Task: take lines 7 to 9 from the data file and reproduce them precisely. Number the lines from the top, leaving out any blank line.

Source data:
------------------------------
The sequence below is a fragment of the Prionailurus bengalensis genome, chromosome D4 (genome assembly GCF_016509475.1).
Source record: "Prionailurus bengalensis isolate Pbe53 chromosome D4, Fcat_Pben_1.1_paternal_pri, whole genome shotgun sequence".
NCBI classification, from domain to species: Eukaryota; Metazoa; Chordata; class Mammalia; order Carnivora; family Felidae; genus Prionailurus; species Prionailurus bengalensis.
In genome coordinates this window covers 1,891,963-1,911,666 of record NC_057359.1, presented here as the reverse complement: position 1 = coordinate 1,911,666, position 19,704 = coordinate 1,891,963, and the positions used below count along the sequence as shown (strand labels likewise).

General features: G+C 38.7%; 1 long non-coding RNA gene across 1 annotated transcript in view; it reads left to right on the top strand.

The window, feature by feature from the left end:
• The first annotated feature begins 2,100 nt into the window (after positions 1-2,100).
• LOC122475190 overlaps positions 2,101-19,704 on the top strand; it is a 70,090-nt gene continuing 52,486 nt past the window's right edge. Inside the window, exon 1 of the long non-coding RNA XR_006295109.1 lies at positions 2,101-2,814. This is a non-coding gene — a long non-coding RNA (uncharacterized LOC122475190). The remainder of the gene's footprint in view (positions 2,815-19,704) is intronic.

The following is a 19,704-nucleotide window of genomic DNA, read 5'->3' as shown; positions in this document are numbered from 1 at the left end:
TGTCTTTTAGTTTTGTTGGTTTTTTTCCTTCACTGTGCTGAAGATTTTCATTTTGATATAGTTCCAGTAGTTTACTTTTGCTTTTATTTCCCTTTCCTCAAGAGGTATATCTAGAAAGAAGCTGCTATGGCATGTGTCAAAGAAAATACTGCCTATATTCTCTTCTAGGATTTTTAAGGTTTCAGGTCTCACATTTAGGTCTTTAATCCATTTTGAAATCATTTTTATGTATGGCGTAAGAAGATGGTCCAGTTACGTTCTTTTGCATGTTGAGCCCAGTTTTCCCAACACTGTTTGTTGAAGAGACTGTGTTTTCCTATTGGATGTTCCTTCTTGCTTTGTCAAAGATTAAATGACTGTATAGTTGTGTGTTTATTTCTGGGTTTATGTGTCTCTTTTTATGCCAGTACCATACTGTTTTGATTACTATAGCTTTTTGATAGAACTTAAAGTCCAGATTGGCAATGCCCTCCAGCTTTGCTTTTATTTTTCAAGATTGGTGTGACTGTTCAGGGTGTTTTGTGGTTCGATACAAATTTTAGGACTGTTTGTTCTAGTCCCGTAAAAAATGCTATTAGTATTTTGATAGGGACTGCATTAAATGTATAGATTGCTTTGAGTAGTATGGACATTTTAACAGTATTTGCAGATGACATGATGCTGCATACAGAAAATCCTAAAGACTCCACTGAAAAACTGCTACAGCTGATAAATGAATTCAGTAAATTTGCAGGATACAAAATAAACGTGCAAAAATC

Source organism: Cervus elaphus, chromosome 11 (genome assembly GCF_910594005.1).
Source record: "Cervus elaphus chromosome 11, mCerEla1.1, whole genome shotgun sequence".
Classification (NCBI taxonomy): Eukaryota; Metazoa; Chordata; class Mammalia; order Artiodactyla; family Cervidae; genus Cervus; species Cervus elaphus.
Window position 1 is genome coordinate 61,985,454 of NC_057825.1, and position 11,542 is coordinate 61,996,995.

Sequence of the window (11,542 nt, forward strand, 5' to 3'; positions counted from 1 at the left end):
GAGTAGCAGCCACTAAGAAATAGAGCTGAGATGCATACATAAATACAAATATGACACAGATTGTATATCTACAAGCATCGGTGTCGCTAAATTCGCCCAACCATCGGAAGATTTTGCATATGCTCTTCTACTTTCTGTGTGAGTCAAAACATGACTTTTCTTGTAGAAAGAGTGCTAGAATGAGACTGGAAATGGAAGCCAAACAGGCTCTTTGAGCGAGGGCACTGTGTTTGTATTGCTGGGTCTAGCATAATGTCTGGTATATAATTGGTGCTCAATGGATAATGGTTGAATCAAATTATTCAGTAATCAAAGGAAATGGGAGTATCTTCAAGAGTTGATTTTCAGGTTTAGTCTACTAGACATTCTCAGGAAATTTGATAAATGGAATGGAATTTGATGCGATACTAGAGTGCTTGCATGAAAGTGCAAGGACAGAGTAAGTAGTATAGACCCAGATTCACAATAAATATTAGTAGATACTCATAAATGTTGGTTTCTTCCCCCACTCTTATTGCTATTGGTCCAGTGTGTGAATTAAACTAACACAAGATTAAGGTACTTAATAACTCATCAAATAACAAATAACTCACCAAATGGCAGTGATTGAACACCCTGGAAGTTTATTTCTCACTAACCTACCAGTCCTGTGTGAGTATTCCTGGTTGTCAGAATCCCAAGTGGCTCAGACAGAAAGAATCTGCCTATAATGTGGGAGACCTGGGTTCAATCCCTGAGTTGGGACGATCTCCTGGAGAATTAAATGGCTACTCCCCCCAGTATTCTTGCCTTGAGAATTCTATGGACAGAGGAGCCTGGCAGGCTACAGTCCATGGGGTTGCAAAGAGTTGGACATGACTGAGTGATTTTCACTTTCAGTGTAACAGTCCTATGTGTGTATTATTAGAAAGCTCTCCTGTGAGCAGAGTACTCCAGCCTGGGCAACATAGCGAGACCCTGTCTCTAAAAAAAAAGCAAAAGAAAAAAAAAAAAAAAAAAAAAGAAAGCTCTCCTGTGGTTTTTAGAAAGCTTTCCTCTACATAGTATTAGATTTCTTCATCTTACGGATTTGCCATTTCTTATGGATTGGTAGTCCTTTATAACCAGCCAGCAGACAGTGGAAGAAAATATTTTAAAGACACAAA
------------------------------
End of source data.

• The first annotated feature begins 2,100 nt into the window (after positions 1-2,100).
• LOC122475190 overlaps positions 2,101-19,704 on the top strand; it is a 70,090-nt gene continuing 52,486 nt past the window's right edge. Inside the window, exon 1 of the long non-coding RNA XR_006295109.1 lies at positions 2,101-2,814. This is a non-coding gene — a long non-coding RNA (uncharacterized LOC122475190). The remainder of the gene's footprint in view (positions 2,815-19,704) is intronic.

The following is a 19,704-nucleotide window of genomic DNA, read 5'->3' as shown; positions in this document are numbered from 1 at the left end: